There has been a tradition of preventive home visiting to the elderly by Public Health Nurses for quite a time. There is no agreement as to the effect of these visits; until now no study has been performed on this topic in the Netherlands. Studies from other countries suggest a positive effect: viz. a reduction in mortality and hospital admissions. Recommendations for a replication study in the Netherlands are made.
The revised Netherlands guideline 'Sexually transmitted diseases and neonatal herpes' recommends shortening of the follow-up period from 6 to 3 months for HIV-testing after a risky contact and a period of 6 months in case of post-exposure prophylaxis. The newly adopted follow-up period has a precedent in Sweden, where, based on the same scientific arguments, the follow-up period has been reduced to 3 months. There is little scientific information on which to base the optimal duration of the follow-up period. Therefore, two different periods are used in the Netherlands: 3 months for medical practice in the field of sexually transmitted diseases and 6 months for occupational exposure of health care workers and for blood products.
A recent study from a research group from Quebec showed a strong decrease in the number of births affected by a neural tube defect since folic acid fortification was introduced in Canada. The prevalence decreased from 1.58 neural tube defects per 1000 births before the introduction of folic acid fortification to 0.86 per 1000 births in the period of complete fortification. Although folic acid fortification of staple food is probably the most effective way to decrease the incidence of neural tube defects, more knowledge about possible health risks should be obtained before fortification is introduced. More research is needed to determine which population groups are at risk of possible negative effects of folic acid fortification and at which level of fortification. Until then, it is important to generate more attention and publicity in order to increase awareness and knowledge concerning folic acid and to promote its use before and after conception.
Vitamin-D deficiency is common in immobile elderly and non-Western immigrants and has been related to muscle weakness in these populations. When serum calcidiol concentrations are below 50 nmol/l, parathyroid hormone concentrations increase, causing bone resorption. Bone mineral density and proximal muscle strength increase as the serum concentration ofcalcidiol increases. Vitamin-D supplementation is reported to reduce the incidence of fractures in nursing home residents. Dutch guidelines recommend vitamin-D supplementation for nursing home residents and for those who are house-bound. Fortification of milk and other foods with vitamin D in the United States and Sweden has led to a better nutritional state with respect to vitamin D than in the Netherlands. Therefore the dairy industry should be allowed to add vitamin D to dairy products to prevent fractures.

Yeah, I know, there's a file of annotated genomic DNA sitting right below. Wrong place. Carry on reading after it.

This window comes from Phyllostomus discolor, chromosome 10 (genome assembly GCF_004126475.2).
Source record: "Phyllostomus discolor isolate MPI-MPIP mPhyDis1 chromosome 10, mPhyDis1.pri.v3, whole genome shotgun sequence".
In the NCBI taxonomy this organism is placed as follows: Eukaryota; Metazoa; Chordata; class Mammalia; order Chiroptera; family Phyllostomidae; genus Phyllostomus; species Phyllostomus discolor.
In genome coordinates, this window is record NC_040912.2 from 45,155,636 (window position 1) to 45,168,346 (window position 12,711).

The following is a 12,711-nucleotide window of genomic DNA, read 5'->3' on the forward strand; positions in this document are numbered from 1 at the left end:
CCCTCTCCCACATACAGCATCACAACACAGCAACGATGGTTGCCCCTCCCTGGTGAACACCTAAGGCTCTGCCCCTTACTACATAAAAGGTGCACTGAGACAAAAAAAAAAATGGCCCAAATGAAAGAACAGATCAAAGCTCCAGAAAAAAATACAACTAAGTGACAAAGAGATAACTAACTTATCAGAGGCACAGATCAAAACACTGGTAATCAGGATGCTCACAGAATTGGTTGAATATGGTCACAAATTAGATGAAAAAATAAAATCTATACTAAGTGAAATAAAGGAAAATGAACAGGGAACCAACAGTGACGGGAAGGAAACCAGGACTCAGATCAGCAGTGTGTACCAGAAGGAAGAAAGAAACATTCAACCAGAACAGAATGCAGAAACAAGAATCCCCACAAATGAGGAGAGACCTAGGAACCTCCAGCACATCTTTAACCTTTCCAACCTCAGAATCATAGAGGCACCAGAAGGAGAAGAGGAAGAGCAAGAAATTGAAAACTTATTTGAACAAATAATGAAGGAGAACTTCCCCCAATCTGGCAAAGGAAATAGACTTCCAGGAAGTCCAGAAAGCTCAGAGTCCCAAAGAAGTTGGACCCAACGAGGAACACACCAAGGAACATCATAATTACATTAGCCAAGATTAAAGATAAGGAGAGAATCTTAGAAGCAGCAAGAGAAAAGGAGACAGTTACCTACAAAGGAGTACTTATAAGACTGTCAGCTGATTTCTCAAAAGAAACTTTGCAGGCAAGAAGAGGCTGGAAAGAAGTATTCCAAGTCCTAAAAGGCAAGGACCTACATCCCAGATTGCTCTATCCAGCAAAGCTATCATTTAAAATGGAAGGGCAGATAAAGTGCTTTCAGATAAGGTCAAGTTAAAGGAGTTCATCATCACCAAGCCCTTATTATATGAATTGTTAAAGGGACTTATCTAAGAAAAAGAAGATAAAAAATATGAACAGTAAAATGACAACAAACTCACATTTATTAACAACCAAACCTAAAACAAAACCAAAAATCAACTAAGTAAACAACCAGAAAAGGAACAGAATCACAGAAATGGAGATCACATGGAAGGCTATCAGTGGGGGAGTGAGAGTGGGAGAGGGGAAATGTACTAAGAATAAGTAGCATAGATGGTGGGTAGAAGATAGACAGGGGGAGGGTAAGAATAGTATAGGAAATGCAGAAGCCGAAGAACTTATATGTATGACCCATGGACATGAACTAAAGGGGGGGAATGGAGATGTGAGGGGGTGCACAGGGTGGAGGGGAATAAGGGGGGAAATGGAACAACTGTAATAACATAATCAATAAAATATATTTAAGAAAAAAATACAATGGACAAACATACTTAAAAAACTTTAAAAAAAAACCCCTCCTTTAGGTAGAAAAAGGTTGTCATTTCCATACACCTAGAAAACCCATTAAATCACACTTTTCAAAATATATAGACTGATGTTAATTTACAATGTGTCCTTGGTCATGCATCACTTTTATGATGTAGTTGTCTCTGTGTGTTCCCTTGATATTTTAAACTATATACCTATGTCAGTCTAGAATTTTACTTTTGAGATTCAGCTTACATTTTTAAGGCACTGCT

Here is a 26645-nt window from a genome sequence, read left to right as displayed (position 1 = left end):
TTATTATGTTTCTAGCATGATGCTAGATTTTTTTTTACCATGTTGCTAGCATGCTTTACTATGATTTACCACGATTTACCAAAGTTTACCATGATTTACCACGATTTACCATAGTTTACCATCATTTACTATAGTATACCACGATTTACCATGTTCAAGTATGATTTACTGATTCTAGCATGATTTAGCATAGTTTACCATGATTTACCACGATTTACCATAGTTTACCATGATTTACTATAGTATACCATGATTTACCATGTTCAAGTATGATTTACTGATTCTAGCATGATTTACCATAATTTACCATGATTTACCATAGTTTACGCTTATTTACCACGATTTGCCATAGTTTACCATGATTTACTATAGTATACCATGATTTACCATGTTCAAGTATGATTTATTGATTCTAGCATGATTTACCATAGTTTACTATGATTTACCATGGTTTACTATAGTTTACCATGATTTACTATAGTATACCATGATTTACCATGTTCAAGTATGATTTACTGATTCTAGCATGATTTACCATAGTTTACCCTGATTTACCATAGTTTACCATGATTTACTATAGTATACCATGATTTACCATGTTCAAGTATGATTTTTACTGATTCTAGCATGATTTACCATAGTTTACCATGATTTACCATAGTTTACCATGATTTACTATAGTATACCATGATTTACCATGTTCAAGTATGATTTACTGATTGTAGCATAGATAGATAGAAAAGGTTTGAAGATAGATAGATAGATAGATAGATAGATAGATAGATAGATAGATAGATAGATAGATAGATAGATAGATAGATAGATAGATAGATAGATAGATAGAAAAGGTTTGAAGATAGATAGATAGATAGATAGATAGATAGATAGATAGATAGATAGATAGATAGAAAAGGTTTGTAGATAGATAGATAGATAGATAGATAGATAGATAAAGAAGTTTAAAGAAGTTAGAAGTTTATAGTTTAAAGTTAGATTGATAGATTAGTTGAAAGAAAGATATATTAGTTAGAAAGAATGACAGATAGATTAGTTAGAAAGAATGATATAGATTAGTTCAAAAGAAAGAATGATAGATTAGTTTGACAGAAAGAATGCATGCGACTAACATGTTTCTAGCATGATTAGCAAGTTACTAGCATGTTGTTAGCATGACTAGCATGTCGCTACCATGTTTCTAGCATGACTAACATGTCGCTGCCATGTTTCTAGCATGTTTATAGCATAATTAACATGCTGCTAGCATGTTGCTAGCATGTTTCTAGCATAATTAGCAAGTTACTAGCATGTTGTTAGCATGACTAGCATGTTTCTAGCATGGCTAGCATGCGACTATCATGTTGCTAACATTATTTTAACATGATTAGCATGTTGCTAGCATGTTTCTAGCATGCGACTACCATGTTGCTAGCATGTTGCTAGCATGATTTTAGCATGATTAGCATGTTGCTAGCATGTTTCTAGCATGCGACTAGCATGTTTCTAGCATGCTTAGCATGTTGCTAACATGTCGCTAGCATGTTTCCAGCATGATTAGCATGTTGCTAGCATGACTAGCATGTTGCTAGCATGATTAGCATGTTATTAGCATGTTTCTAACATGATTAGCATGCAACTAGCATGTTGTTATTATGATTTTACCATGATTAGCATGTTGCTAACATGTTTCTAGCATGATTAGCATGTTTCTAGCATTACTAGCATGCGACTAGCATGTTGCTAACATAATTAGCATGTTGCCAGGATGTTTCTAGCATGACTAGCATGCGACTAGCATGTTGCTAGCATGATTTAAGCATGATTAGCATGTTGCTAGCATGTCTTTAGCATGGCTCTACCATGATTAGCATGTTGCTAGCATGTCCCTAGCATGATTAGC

Comment On: Ned Tijdschr Geneeskd. 2006 May 27;150(21):118116768282
Two recent randomized clinical trials from Denmark and Canada show that postoperative radiotherapy of breast cancer patients in whom the findings revealed a high risk of dying from the disease not only causes improvement of the locoregional tumour control but also prolongs survival. However, this does not establish definitely which patients belong to this 'high risk category'. Results of retrospective studies from Leiden suggest that selective withholding of postoperative radiotherapy in the Netherlands is justified for large groups of breast cancer patients. Both clinically manifest parasternal recurrences and axillary recurrences are rare among these patients. The condition is, however, that the axillary dissection is radical and performed properly.
Comment On: Ned Tijdschr Geneeskd. 1999 Jan 9;143(2):71-310086106